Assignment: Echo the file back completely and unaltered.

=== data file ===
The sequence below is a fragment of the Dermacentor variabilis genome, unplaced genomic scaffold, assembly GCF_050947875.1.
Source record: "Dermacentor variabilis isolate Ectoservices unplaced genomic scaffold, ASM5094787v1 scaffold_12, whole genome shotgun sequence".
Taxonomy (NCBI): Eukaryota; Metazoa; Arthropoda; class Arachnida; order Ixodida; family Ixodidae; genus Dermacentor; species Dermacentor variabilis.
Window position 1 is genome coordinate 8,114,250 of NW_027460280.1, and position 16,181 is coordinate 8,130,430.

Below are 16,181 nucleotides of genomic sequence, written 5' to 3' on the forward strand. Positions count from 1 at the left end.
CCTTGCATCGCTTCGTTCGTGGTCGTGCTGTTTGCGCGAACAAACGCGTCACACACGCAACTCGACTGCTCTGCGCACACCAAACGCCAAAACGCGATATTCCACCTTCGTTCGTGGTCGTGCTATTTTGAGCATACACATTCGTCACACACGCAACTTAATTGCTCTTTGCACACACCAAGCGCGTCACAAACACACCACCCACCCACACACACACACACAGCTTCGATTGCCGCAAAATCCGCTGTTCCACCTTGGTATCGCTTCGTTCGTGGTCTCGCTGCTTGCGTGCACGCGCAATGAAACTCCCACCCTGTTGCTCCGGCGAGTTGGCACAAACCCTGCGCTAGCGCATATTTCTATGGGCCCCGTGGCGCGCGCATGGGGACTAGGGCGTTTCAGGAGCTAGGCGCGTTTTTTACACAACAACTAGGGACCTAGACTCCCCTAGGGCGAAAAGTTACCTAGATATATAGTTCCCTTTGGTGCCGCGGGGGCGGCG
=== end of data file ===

The sequence below is a fragment of the Dermacentor variabilis genome, unplaced genomic scaffold, assembly GCF_050947875.1.
Source record: "Dermacentor variabilis isolate Ectoservices unplaced genomic scaffold, ASM5094787v1 scaffold_12, whole genome shotgun sequence".
Taxonomy (NCBI): Eukaryota; Metazoa; Arthropoda; class Arachnida; order Ixodida; family Ixodidae; genus Dermacentor; species Dermacentor variabilis.
Window position 1 is genome coordinate 8,114,250 of NW_027460280.1, and position 16,181 is coordinate 8,130,430.

Below are 16,181 nucleotides of genomic sequence, written 5' to 3' on the forward strand. Positions count from 1 at the left end.
CCTTGCATCGCTTCGTTCGTGGTCGTGCTGTTTGCGCGAACAAACGCGTCACACACGCAACTCGACTGCTCTGCGCACACCAAACGCCAAAACGCGATATTCCACCTTCGTTCGTGGTCGTGCTATTTTGAGCATACACATTCGTCACACACGCAACTTAATTGCTCTTTGCACACACCAAGCGCGTCACAAACACACCACCCACCCACACACACACACACAGCTTCGATTGCCGCAAAATCCGCTGTTCCACCTTGGTATCGCTTCGTTCGTGGTCTCGCTGCTTGCGTGCACGCGCAATGAAACTCCCACCCTGTTGCTCCGGCGAGTTGGCACAAACCCTGCGCTAGCGCATATTTCTATGGGCCCCGTGGCGCGCGCATGGGGACTAGGGCGTTTCAGGAGCTAGGCGCGTTTTTTACACAACAACTAGGGACCTAGACTCCCCTAGGGCGAAAAGTTACCTAGATATATAGTTCCCTTTGGTGCCGCGGGGGCGGCG